First Steps

To start working with Code Gestalt, you need to hook-up your Java-Project with JTransformer and Cultivate first:
  1. Right-click a Java-Project
  2. Select "Configure" -> "Assign JTransformer Factbase"
  3. Accept all defaults
  4. Right-click the project again
  5. Select "Configure" -> "Convert to Cultivate Project"
  6. Now you are ready to start using Code Gestalt (didn't promise it would be easy)

Start a diagram

You have several options:
  • Click the Code Gestalt icon in the toolbar
  • Right-click a package in the package explorer and select "New->Other->Code Gestalt Diagram"
  • Right-click a project, package, type, or method and select "Create New Diagram From Selection"

Add types to diagram

Simply drag and drop types from any other Eclipse view to a free spot in the diagram canvas

Add methods/fields to diagram

Choose one of the following:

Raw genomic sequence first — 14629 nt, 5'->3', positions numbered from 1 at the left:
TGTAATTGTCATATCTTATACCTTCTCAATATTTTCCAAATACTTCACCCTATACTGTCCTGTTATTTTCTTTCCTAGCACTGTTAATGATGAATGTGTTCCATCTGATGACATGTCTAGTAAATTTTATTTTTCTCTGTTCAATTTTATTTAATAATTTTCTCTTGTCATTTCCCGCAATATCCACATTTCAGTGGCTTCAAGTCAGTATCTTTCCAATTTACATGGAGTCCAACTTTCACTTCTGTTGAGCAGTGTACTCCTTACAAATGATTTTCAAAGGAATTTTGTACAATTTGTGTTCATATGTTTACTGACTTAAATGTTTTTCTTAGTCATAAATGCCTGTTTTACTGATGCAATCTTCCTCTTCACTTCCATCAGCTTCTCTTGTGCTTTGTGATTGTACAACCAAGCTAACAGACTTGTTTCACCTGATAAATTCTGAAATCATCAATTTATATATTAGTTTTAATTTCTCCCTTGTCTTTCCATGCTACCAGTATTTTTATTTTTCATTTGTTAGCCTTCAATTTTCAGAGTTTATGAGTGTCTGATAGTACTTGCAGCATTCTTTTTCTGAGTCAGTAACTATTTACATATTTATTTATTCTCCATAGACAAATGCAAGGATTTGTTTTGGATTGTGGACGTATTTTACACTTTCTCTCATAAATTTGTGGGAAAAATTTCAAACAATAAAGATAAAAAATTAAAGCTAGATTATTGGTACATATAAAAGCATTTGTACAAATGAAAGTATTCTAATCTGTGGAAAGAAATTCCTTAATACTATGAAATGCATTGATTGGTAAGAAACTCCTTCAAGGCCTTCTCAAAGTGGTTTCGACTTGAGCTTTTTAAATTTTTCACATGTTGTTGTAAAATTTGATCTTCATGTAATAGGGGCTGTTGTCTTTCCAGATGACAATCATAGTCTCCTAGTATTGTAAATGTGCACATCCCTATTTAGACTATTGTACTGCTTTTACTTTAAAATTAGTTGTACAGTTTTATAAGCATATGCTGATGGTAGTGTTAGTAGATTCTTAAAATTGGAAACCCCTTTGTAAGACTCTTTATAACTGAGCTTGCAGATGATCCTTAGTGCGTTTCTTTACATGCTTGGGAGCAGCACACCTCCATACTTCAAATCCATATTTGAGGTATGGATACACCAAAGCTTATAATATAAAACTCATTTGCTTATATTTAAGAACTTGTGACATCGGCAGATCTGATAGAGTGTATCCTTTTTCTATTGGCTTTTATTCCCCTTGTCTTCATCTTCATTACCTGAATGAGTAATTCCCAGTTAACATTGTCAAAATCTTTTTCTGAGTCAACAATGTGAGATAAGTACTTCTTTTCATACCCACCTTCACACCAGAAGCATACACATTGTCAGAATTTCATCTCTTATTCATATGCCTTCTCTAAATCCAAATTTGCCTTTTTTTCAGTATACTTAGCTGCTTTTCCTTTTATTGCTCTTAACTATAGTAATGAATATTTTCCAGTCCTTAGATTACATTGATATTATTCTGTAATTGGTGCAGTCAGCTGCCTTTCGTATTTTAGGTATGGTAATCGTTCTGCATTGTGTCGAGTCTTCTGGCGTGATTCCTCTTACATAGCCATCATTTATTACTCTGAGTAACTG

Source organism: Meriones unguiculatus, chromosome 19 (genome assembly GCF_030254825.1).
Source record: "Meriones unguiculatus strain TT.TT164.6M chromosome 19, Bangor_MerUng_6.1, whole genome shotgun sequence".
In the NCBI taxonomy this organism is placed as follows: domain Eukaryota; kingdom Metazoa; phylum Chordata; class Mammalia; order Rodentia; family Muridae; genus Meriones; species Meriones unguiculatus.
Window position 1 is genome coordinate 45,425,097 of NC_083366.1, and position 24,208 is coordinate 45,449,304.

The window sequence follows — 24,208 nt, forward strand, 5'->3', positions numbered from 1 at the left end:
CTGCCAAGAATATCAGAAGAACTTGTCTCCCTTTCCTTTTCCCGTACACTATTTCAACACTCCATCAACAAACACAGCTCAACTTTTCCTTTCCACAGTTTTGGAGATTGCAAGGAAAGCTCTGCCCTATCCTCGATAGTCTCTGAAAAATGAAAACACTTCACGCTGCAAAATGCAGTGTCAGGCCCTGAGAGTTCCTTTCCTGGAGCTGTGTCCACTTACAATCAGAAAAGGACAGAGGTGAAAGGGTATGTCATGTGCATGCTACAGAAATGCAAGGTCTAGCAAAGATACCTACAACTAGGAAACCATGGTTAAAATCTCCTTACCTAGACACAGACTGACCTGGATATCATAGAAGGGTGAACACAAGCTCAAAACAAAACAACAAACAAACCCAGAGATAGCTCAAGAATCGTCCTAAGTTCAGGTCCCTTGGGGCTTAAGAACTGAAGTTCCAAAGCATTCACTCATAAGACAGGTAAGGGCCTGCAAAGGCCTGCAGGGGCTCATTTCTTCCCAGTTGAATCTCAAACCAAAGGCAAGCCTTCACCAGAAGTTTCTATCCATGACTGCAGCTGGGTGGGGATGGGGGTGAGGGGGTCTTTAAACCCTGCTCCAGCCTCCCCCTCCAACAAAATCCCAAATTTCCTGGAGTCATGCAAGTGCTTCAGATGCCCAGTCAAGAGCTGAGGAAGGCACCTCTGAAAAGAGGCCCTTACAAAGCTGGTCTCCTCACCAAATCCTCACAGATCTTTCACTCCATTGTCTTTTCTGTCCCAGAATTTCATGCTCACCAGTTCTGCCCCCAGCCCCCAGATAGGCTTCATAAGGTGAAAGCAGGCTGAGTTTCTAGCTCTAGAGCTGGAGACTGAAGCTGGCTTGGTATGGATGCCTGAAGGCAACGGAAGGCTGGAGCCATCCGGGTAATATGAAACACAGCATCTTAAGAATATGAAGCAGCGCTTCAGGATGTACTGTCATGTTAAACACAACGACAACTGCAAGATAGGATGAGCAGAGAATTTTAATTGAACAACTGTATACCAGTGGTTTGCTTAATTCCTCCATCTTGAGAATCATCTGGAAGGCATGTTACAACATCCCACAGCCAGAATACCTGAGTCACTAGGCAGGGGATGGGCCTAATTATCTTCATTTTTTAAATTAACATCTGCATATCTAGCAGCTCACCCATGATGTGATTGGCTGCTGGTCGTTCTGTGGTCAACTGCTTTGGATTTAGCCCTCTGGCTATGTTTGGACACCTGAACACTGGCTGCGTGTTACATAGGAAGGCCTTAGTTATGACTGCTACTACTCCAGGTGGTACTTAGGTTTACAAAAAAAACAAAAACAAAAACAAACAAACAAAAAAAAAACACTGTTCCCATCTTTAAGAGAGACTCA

• Drag and drop members from any Eclipse view to the diagram canvas (you need to drop them on the corresponding type if it already exists)
  • Select a type and click the double-plus icon to show all members
  • Right-click a type box in the diagram and select "Expand"

Add structural relations (inheritance/calls)

Whenever you select a type or method in the diagram editor that has a relation to other types/methods in the diagram, you will see grey previews of these relations. The system will remove them, when you change the selection, to not clutter the diagram. If you wantto keep the relation arrows, simply click them, or for multiple relations, click one of the icons at the anchor points.

Use the Tag Overlay